The occasional, often ill-considered thoughts of a Roman Catholic permanent deacon who is ever grateful to God for his existence. Despite the strangeness we encounter in this life, all the suffering we witness and endure, being is good, so good I am sometimes unable to contain my joy. Deo gratias!


Monday, October 17, 2016

Homily: Monday, 29th Week of Ordinary Time - Year 2

Readings: Eph 2:1-10; Ps 100; Luke 12:13-21
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That’s quite a man Jesus describes in today’s Gospel passage – a real success story, the kind of person many would admire, even today. His perceived success is measured by his wealth, attributed to his hard work and good planning. But that’s not how God sees him. For Jesus, this man’s life was a mess, guided by misplaced priorities.

His first wrong priority was never seeing beyond himself, focused only on “I”. But “I” is the shortest word in our language, and requires just one stroke of the pen. Perhaps this is the best indication of its relative importance.

His second wrong priority was his inability or unwillingness to see beyond this world. A true materialist, he based his security entirely on his personal wealth, showing us again how little the world has really changed since Jesus’ time. For many today the driving force is to build better and bigger barns, to create increasingly more personal wealth.

Now wealth, in itself, isn’t bad. But when it’s misused, when it becomes an end in itself and not a means to help others, when it’s unjustly accumulated at others’ expense, when greed and envy become the guiding forces in its acquisition, then it becomes evil.

During my working years I encountered many like the man in the Gospel. So consumed by their desire for wealth or fame or power, they ignored or neglected the morality of their actions. So driven by greed, or so self-absorbed, they were indifferent to its disastrous effects on others.

So the Gospel message is nothing new. Greed and self-absorption will always be with us. Many people are still owned by their possessions; and yet, by spending their lives collecting riches, they prove only how poor they are. And for the truly greedy, no amount of wealth is sufficient, for no amount can bring true happiness. How sad for them. They devote their lives to adding zeroes to their net worth – so much work for nothing, just another zero!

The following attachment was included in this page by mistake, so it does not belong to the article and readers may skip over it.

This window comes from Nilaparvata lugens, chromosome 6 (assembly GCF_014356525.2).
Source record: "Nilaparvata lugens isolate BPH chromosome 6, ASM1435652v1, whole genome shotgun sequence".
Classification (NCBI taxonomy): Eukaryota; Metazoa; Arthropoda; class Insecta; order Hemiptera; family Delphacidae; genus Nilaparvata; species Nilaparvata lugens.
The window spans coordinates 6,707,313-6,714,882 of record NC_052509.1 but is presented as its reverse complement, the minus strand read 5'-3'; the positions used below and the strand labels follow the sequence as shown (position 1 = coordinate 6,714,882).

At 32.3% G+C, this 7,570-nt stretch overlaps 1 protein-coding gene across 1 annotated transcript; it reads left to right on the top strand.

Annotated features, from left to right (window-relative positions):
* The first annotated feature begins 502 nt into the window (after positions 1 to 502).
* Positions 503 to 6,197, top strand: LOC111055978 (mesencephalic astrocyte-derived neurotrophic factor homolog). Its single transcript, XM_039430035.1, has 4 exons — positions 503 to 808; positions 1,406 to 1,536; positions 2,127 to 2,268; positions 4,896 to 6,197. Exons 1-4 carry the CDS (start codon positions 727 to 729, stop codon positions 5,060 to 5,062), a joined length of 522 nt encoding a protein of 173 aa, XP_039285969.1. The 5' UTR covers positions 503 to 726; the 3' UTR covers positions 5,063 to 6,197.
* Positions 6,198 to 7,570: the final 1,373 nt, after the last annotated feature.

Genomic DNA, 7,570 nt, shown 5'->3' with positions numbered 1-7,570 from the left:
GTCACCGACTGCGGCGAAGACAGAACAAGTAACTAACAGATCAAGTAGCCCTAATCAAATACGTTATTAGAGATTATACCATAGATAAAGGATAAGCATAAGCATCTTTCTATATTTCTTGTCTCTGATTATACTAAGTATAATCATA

Remember, though, Jesus preached this parable to people who were far from rich, so don’t assume you must be wealthy to be greedy. Greed and meanness, and the self-absorption that breeds them, cut across all income levels. The only real difference between a greedy rich man and a greedy poor man is that the former has managed to convert his greed into wealth.

But both behave as if they will live forever. Did you notice that it’s through the rich man’s encounter with death that his true poverty is exposed? All that wealth is suddenly eclipsed by the person he became during the process of living. Yes, this man the world sees as so successful is an eternal failure in the deepest sense because he tries to live without God’s sustaining power.

So the parable is really a story of a person who spends life with little or no reference to God. Jesus warns us against going it alone, trying to hold our future in our own hands, of wasting our time, of reveling in our possessions and life’s comforts.

We need humility and courage to trust that the Good Shepherd will continue to lead us and guide our lives along paths we cannot wholly anticipate, let alone understand. Self-sufficiency, so highly touted today, is one of the great myths of our time. For just as with God, nothing is impossible [Mt 19:26; Lk 1:37], so too without Him, nothing lasting is possible.


Brothers and sisters, we are a spiritual people; for that is how God created us – in His image and likeness – so there’s a hunger in our hearts for more than bread, more than possessions. We hunger for the transcendent. We hunger for God – a hunger He will satisfy, if only we let Him. The only truly satisfying nourishment – God’s Word poured into our hearts – comes to us from the One Who is pure spirit – the holy mystery at the heart of our universe.

Instead of grasping after the world's riches, which all pass away, seek what God offers. As St. Paul reminds us in our first reading:

"God, who is rich in mercy, because of the great love he had for us...brought us to life with Christ" [Eph 2:4-5].
Let’s pray today that we open our hearts to the riches God offers us, that we strive always to know God’s will for us, and that we use well the gifts He has given us, especially the gift of life itself. 

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